Results

Identification of the optimal HPAEs for gene transfection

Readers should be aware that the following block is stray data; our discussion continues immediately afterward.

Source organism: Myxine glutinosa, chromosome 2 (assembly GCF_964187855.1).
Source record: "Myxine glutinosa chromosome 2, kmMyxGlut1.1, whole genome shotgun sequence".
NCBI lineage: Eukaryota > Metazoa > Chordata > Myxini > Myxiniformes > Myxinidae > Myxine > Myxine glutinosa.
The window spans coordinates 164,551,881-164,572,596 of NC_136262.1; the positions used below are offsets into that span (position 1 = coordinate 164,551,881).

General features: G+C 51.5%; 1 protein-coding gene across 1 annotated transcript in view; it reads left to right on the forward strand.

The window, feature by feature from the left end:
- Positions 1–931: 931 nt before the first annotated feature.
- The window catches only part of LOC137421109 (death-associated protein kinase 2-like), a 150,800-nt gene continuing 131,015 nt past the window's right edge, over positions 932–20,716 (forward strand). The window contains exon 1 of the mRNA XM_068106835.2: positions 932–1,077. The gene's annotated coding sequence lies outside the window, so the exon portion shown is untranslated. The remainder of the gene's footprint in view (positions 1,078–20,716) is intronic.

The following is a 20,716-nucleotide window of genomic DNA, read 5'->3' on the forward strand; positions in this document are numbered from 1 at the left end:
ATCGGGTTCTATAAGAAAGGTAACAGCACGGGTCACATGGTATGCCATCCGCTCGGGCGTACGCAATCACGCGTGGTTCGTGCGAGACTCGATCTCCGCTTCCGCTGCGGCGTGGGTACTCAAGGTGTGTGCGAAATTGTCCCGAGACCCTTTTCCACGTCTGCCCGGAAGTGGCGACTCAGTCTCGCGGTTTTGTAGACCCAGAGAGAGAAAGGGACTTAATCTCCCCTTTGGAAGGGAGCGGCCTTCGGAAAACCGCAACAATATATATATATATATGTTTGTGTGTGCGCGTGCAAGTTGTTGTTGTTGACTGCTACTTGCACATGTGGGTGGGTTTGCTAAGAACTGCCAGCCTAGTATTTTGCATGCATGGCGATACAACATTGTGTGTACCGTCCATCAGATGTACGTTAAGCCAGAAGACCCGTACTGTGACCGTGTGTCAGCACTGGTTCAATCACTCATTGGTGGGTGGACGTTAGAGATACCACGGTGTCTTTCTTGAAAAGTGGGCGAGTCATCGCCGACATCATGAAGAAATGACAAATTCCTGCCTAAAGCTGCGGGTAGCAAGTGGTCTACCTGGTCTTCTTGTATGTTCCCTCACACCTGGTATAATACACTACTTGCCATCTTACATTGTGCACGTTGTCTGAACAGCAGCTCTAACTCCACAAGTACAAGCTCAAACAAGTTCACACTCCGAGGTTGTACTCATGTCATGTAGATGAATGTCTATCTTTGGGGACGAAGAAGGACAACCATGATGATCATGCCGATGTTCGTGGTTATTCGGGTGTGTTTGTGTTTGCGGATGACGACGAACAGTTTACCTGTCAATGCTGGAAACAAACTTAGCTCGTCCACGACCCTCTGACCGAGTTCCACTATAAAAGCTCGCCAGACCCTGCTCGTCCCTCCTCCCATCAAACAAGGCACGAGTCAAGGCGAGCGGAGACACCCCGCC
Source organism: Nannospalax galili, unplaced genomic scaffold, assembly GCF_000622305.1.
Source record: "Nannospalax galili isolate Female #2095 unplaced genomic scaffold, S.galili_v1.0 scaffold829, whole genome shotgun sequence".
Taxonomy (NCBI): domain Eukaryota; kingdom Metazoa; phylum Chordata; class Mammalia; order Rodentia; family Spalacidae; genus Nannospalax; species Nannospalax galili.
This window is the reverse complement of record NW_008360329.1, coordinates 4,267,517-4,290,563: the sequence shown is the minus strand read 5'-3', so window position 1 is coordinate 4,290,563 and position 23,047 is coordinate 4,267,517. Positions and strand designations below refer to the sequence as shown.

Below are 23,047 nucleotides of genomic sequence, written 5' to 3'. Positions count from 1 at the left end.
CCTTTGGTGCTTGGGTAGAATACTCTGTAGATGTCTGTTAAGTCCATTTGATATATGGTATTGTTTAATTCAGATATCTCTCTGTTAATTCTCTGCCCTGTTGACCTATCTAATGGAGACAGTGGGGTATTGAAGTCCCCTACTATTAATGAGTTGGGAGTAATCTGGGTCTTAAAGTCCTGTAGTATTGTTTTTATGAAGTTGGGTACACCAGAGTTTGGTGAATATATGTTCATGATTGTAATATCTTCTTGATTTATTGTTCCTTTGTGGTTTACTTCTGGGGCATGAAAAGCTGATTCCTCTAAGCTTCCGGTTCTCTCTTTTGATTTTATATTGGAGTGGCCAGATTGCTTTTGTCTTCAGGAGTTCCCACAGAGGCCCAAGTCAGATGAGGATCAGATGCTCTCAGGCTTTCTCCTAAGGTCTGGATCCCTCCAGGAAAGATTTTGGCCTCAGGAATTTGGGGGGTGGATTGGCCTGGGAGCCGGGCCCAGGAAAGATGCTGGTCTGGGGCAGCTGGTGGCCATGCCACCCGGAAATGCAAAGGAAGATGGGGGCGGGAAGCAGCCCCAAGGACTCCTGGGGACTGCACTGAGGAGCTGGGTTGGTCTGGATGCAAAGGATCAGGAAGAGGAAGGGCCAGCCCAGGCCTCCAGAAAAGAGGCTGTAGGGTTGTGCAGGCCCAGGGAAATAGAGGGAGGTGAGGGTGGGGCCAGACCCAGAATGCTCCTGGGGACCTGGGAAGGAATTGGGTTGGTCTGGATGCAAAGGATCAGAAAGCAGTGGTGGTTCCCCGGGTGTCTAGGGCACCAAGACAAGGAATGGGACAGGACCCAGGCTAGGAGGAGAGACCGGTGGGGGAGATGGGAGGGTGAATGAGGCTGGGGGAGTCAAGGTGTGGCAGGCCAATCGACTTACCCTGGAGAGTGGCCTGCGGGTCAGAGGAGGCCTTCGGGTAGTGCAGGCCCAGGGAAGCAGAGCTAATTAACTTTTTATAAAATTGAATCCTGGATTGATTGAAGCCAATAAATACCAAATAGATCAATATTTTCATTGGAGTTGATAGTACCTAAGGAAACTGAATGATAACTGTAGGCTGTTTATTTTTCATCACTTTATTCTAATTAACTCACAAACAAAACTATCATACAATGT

Numerous studies have demonstrated that for branched polymeric gene vectors, the different topological structures have substantial effects on DNA binding affinity and size, zeta potential and morphology of polyplexes, all of which are relevant to the ultimate transfection efficiency and cytotoxicity36,42. To better understand the structure-property relationship and determine the optimal branched structure for sequential functionalization, we began by synthesizing HPAEs with gradually transited structures. By utilizing 4-amino-1-butanol (S4) and bisphenol A ethoxylate diacrylate (BE) as functional monomers and varying the content of the branching monomer trimethylolpropane triacrylate (TMPTA) in the feed ratio, we prepared a total of five HPAEs and one LPAE with similar molecular weights (Supplementary Tables 1 and 2 and Supplementary Figs. 1 and 2). As the TMPTA feed ratio increases (Supplementary Table 2), the evolution of the molecular weight of the corresponding HPAE-based polymer becomes faster, as reflected by the gel permeation chromatography (GPC) curves (Supplementary Fig. 3), indicating the acceleration of oligomer combinations by increasing the branching unit amount. The attempt to calculate the branching degree (BD) from nuclear magnetic resonance (NMR) spectra (Supplementary Fig. 2) was failed due to the identical chemical environment of the three vinyl groups in TMPTA (Supplementary Fig. 4). Instead, Mark-Houwink plots of the HPAEs were measured and the exponent (α) values were extracted to compare their extents of branching. As shown in Supplementary Table 2 and Supplementary Fig. 5, the α value for HPAE-1 to HPAE-5 was 0.48, 0.46, 0.44, 0.37, and 0.32, respectively, which was less than that of LPAE: 0.63, demonstrating the dendritic nature of HPAEs. Moreover, smaller α values were obtained from those HPAEs with higher TMPTA to BE feed ratios, corresponding to more spherical morphologies and thereby higher branching degrees. It is noteworthy that, although those HPAEs have broad molecular weight distributions with dispersity (Đ) values ranging from 2.94 to 6.80, which is a common feature for polymers from polycondesation reations43,44, their branched structures and molecular weights are consistent from batch to batch as shown in Supplementary Fig. 6 and Supplementary Table 3, highlighting their potential for the clinical applications.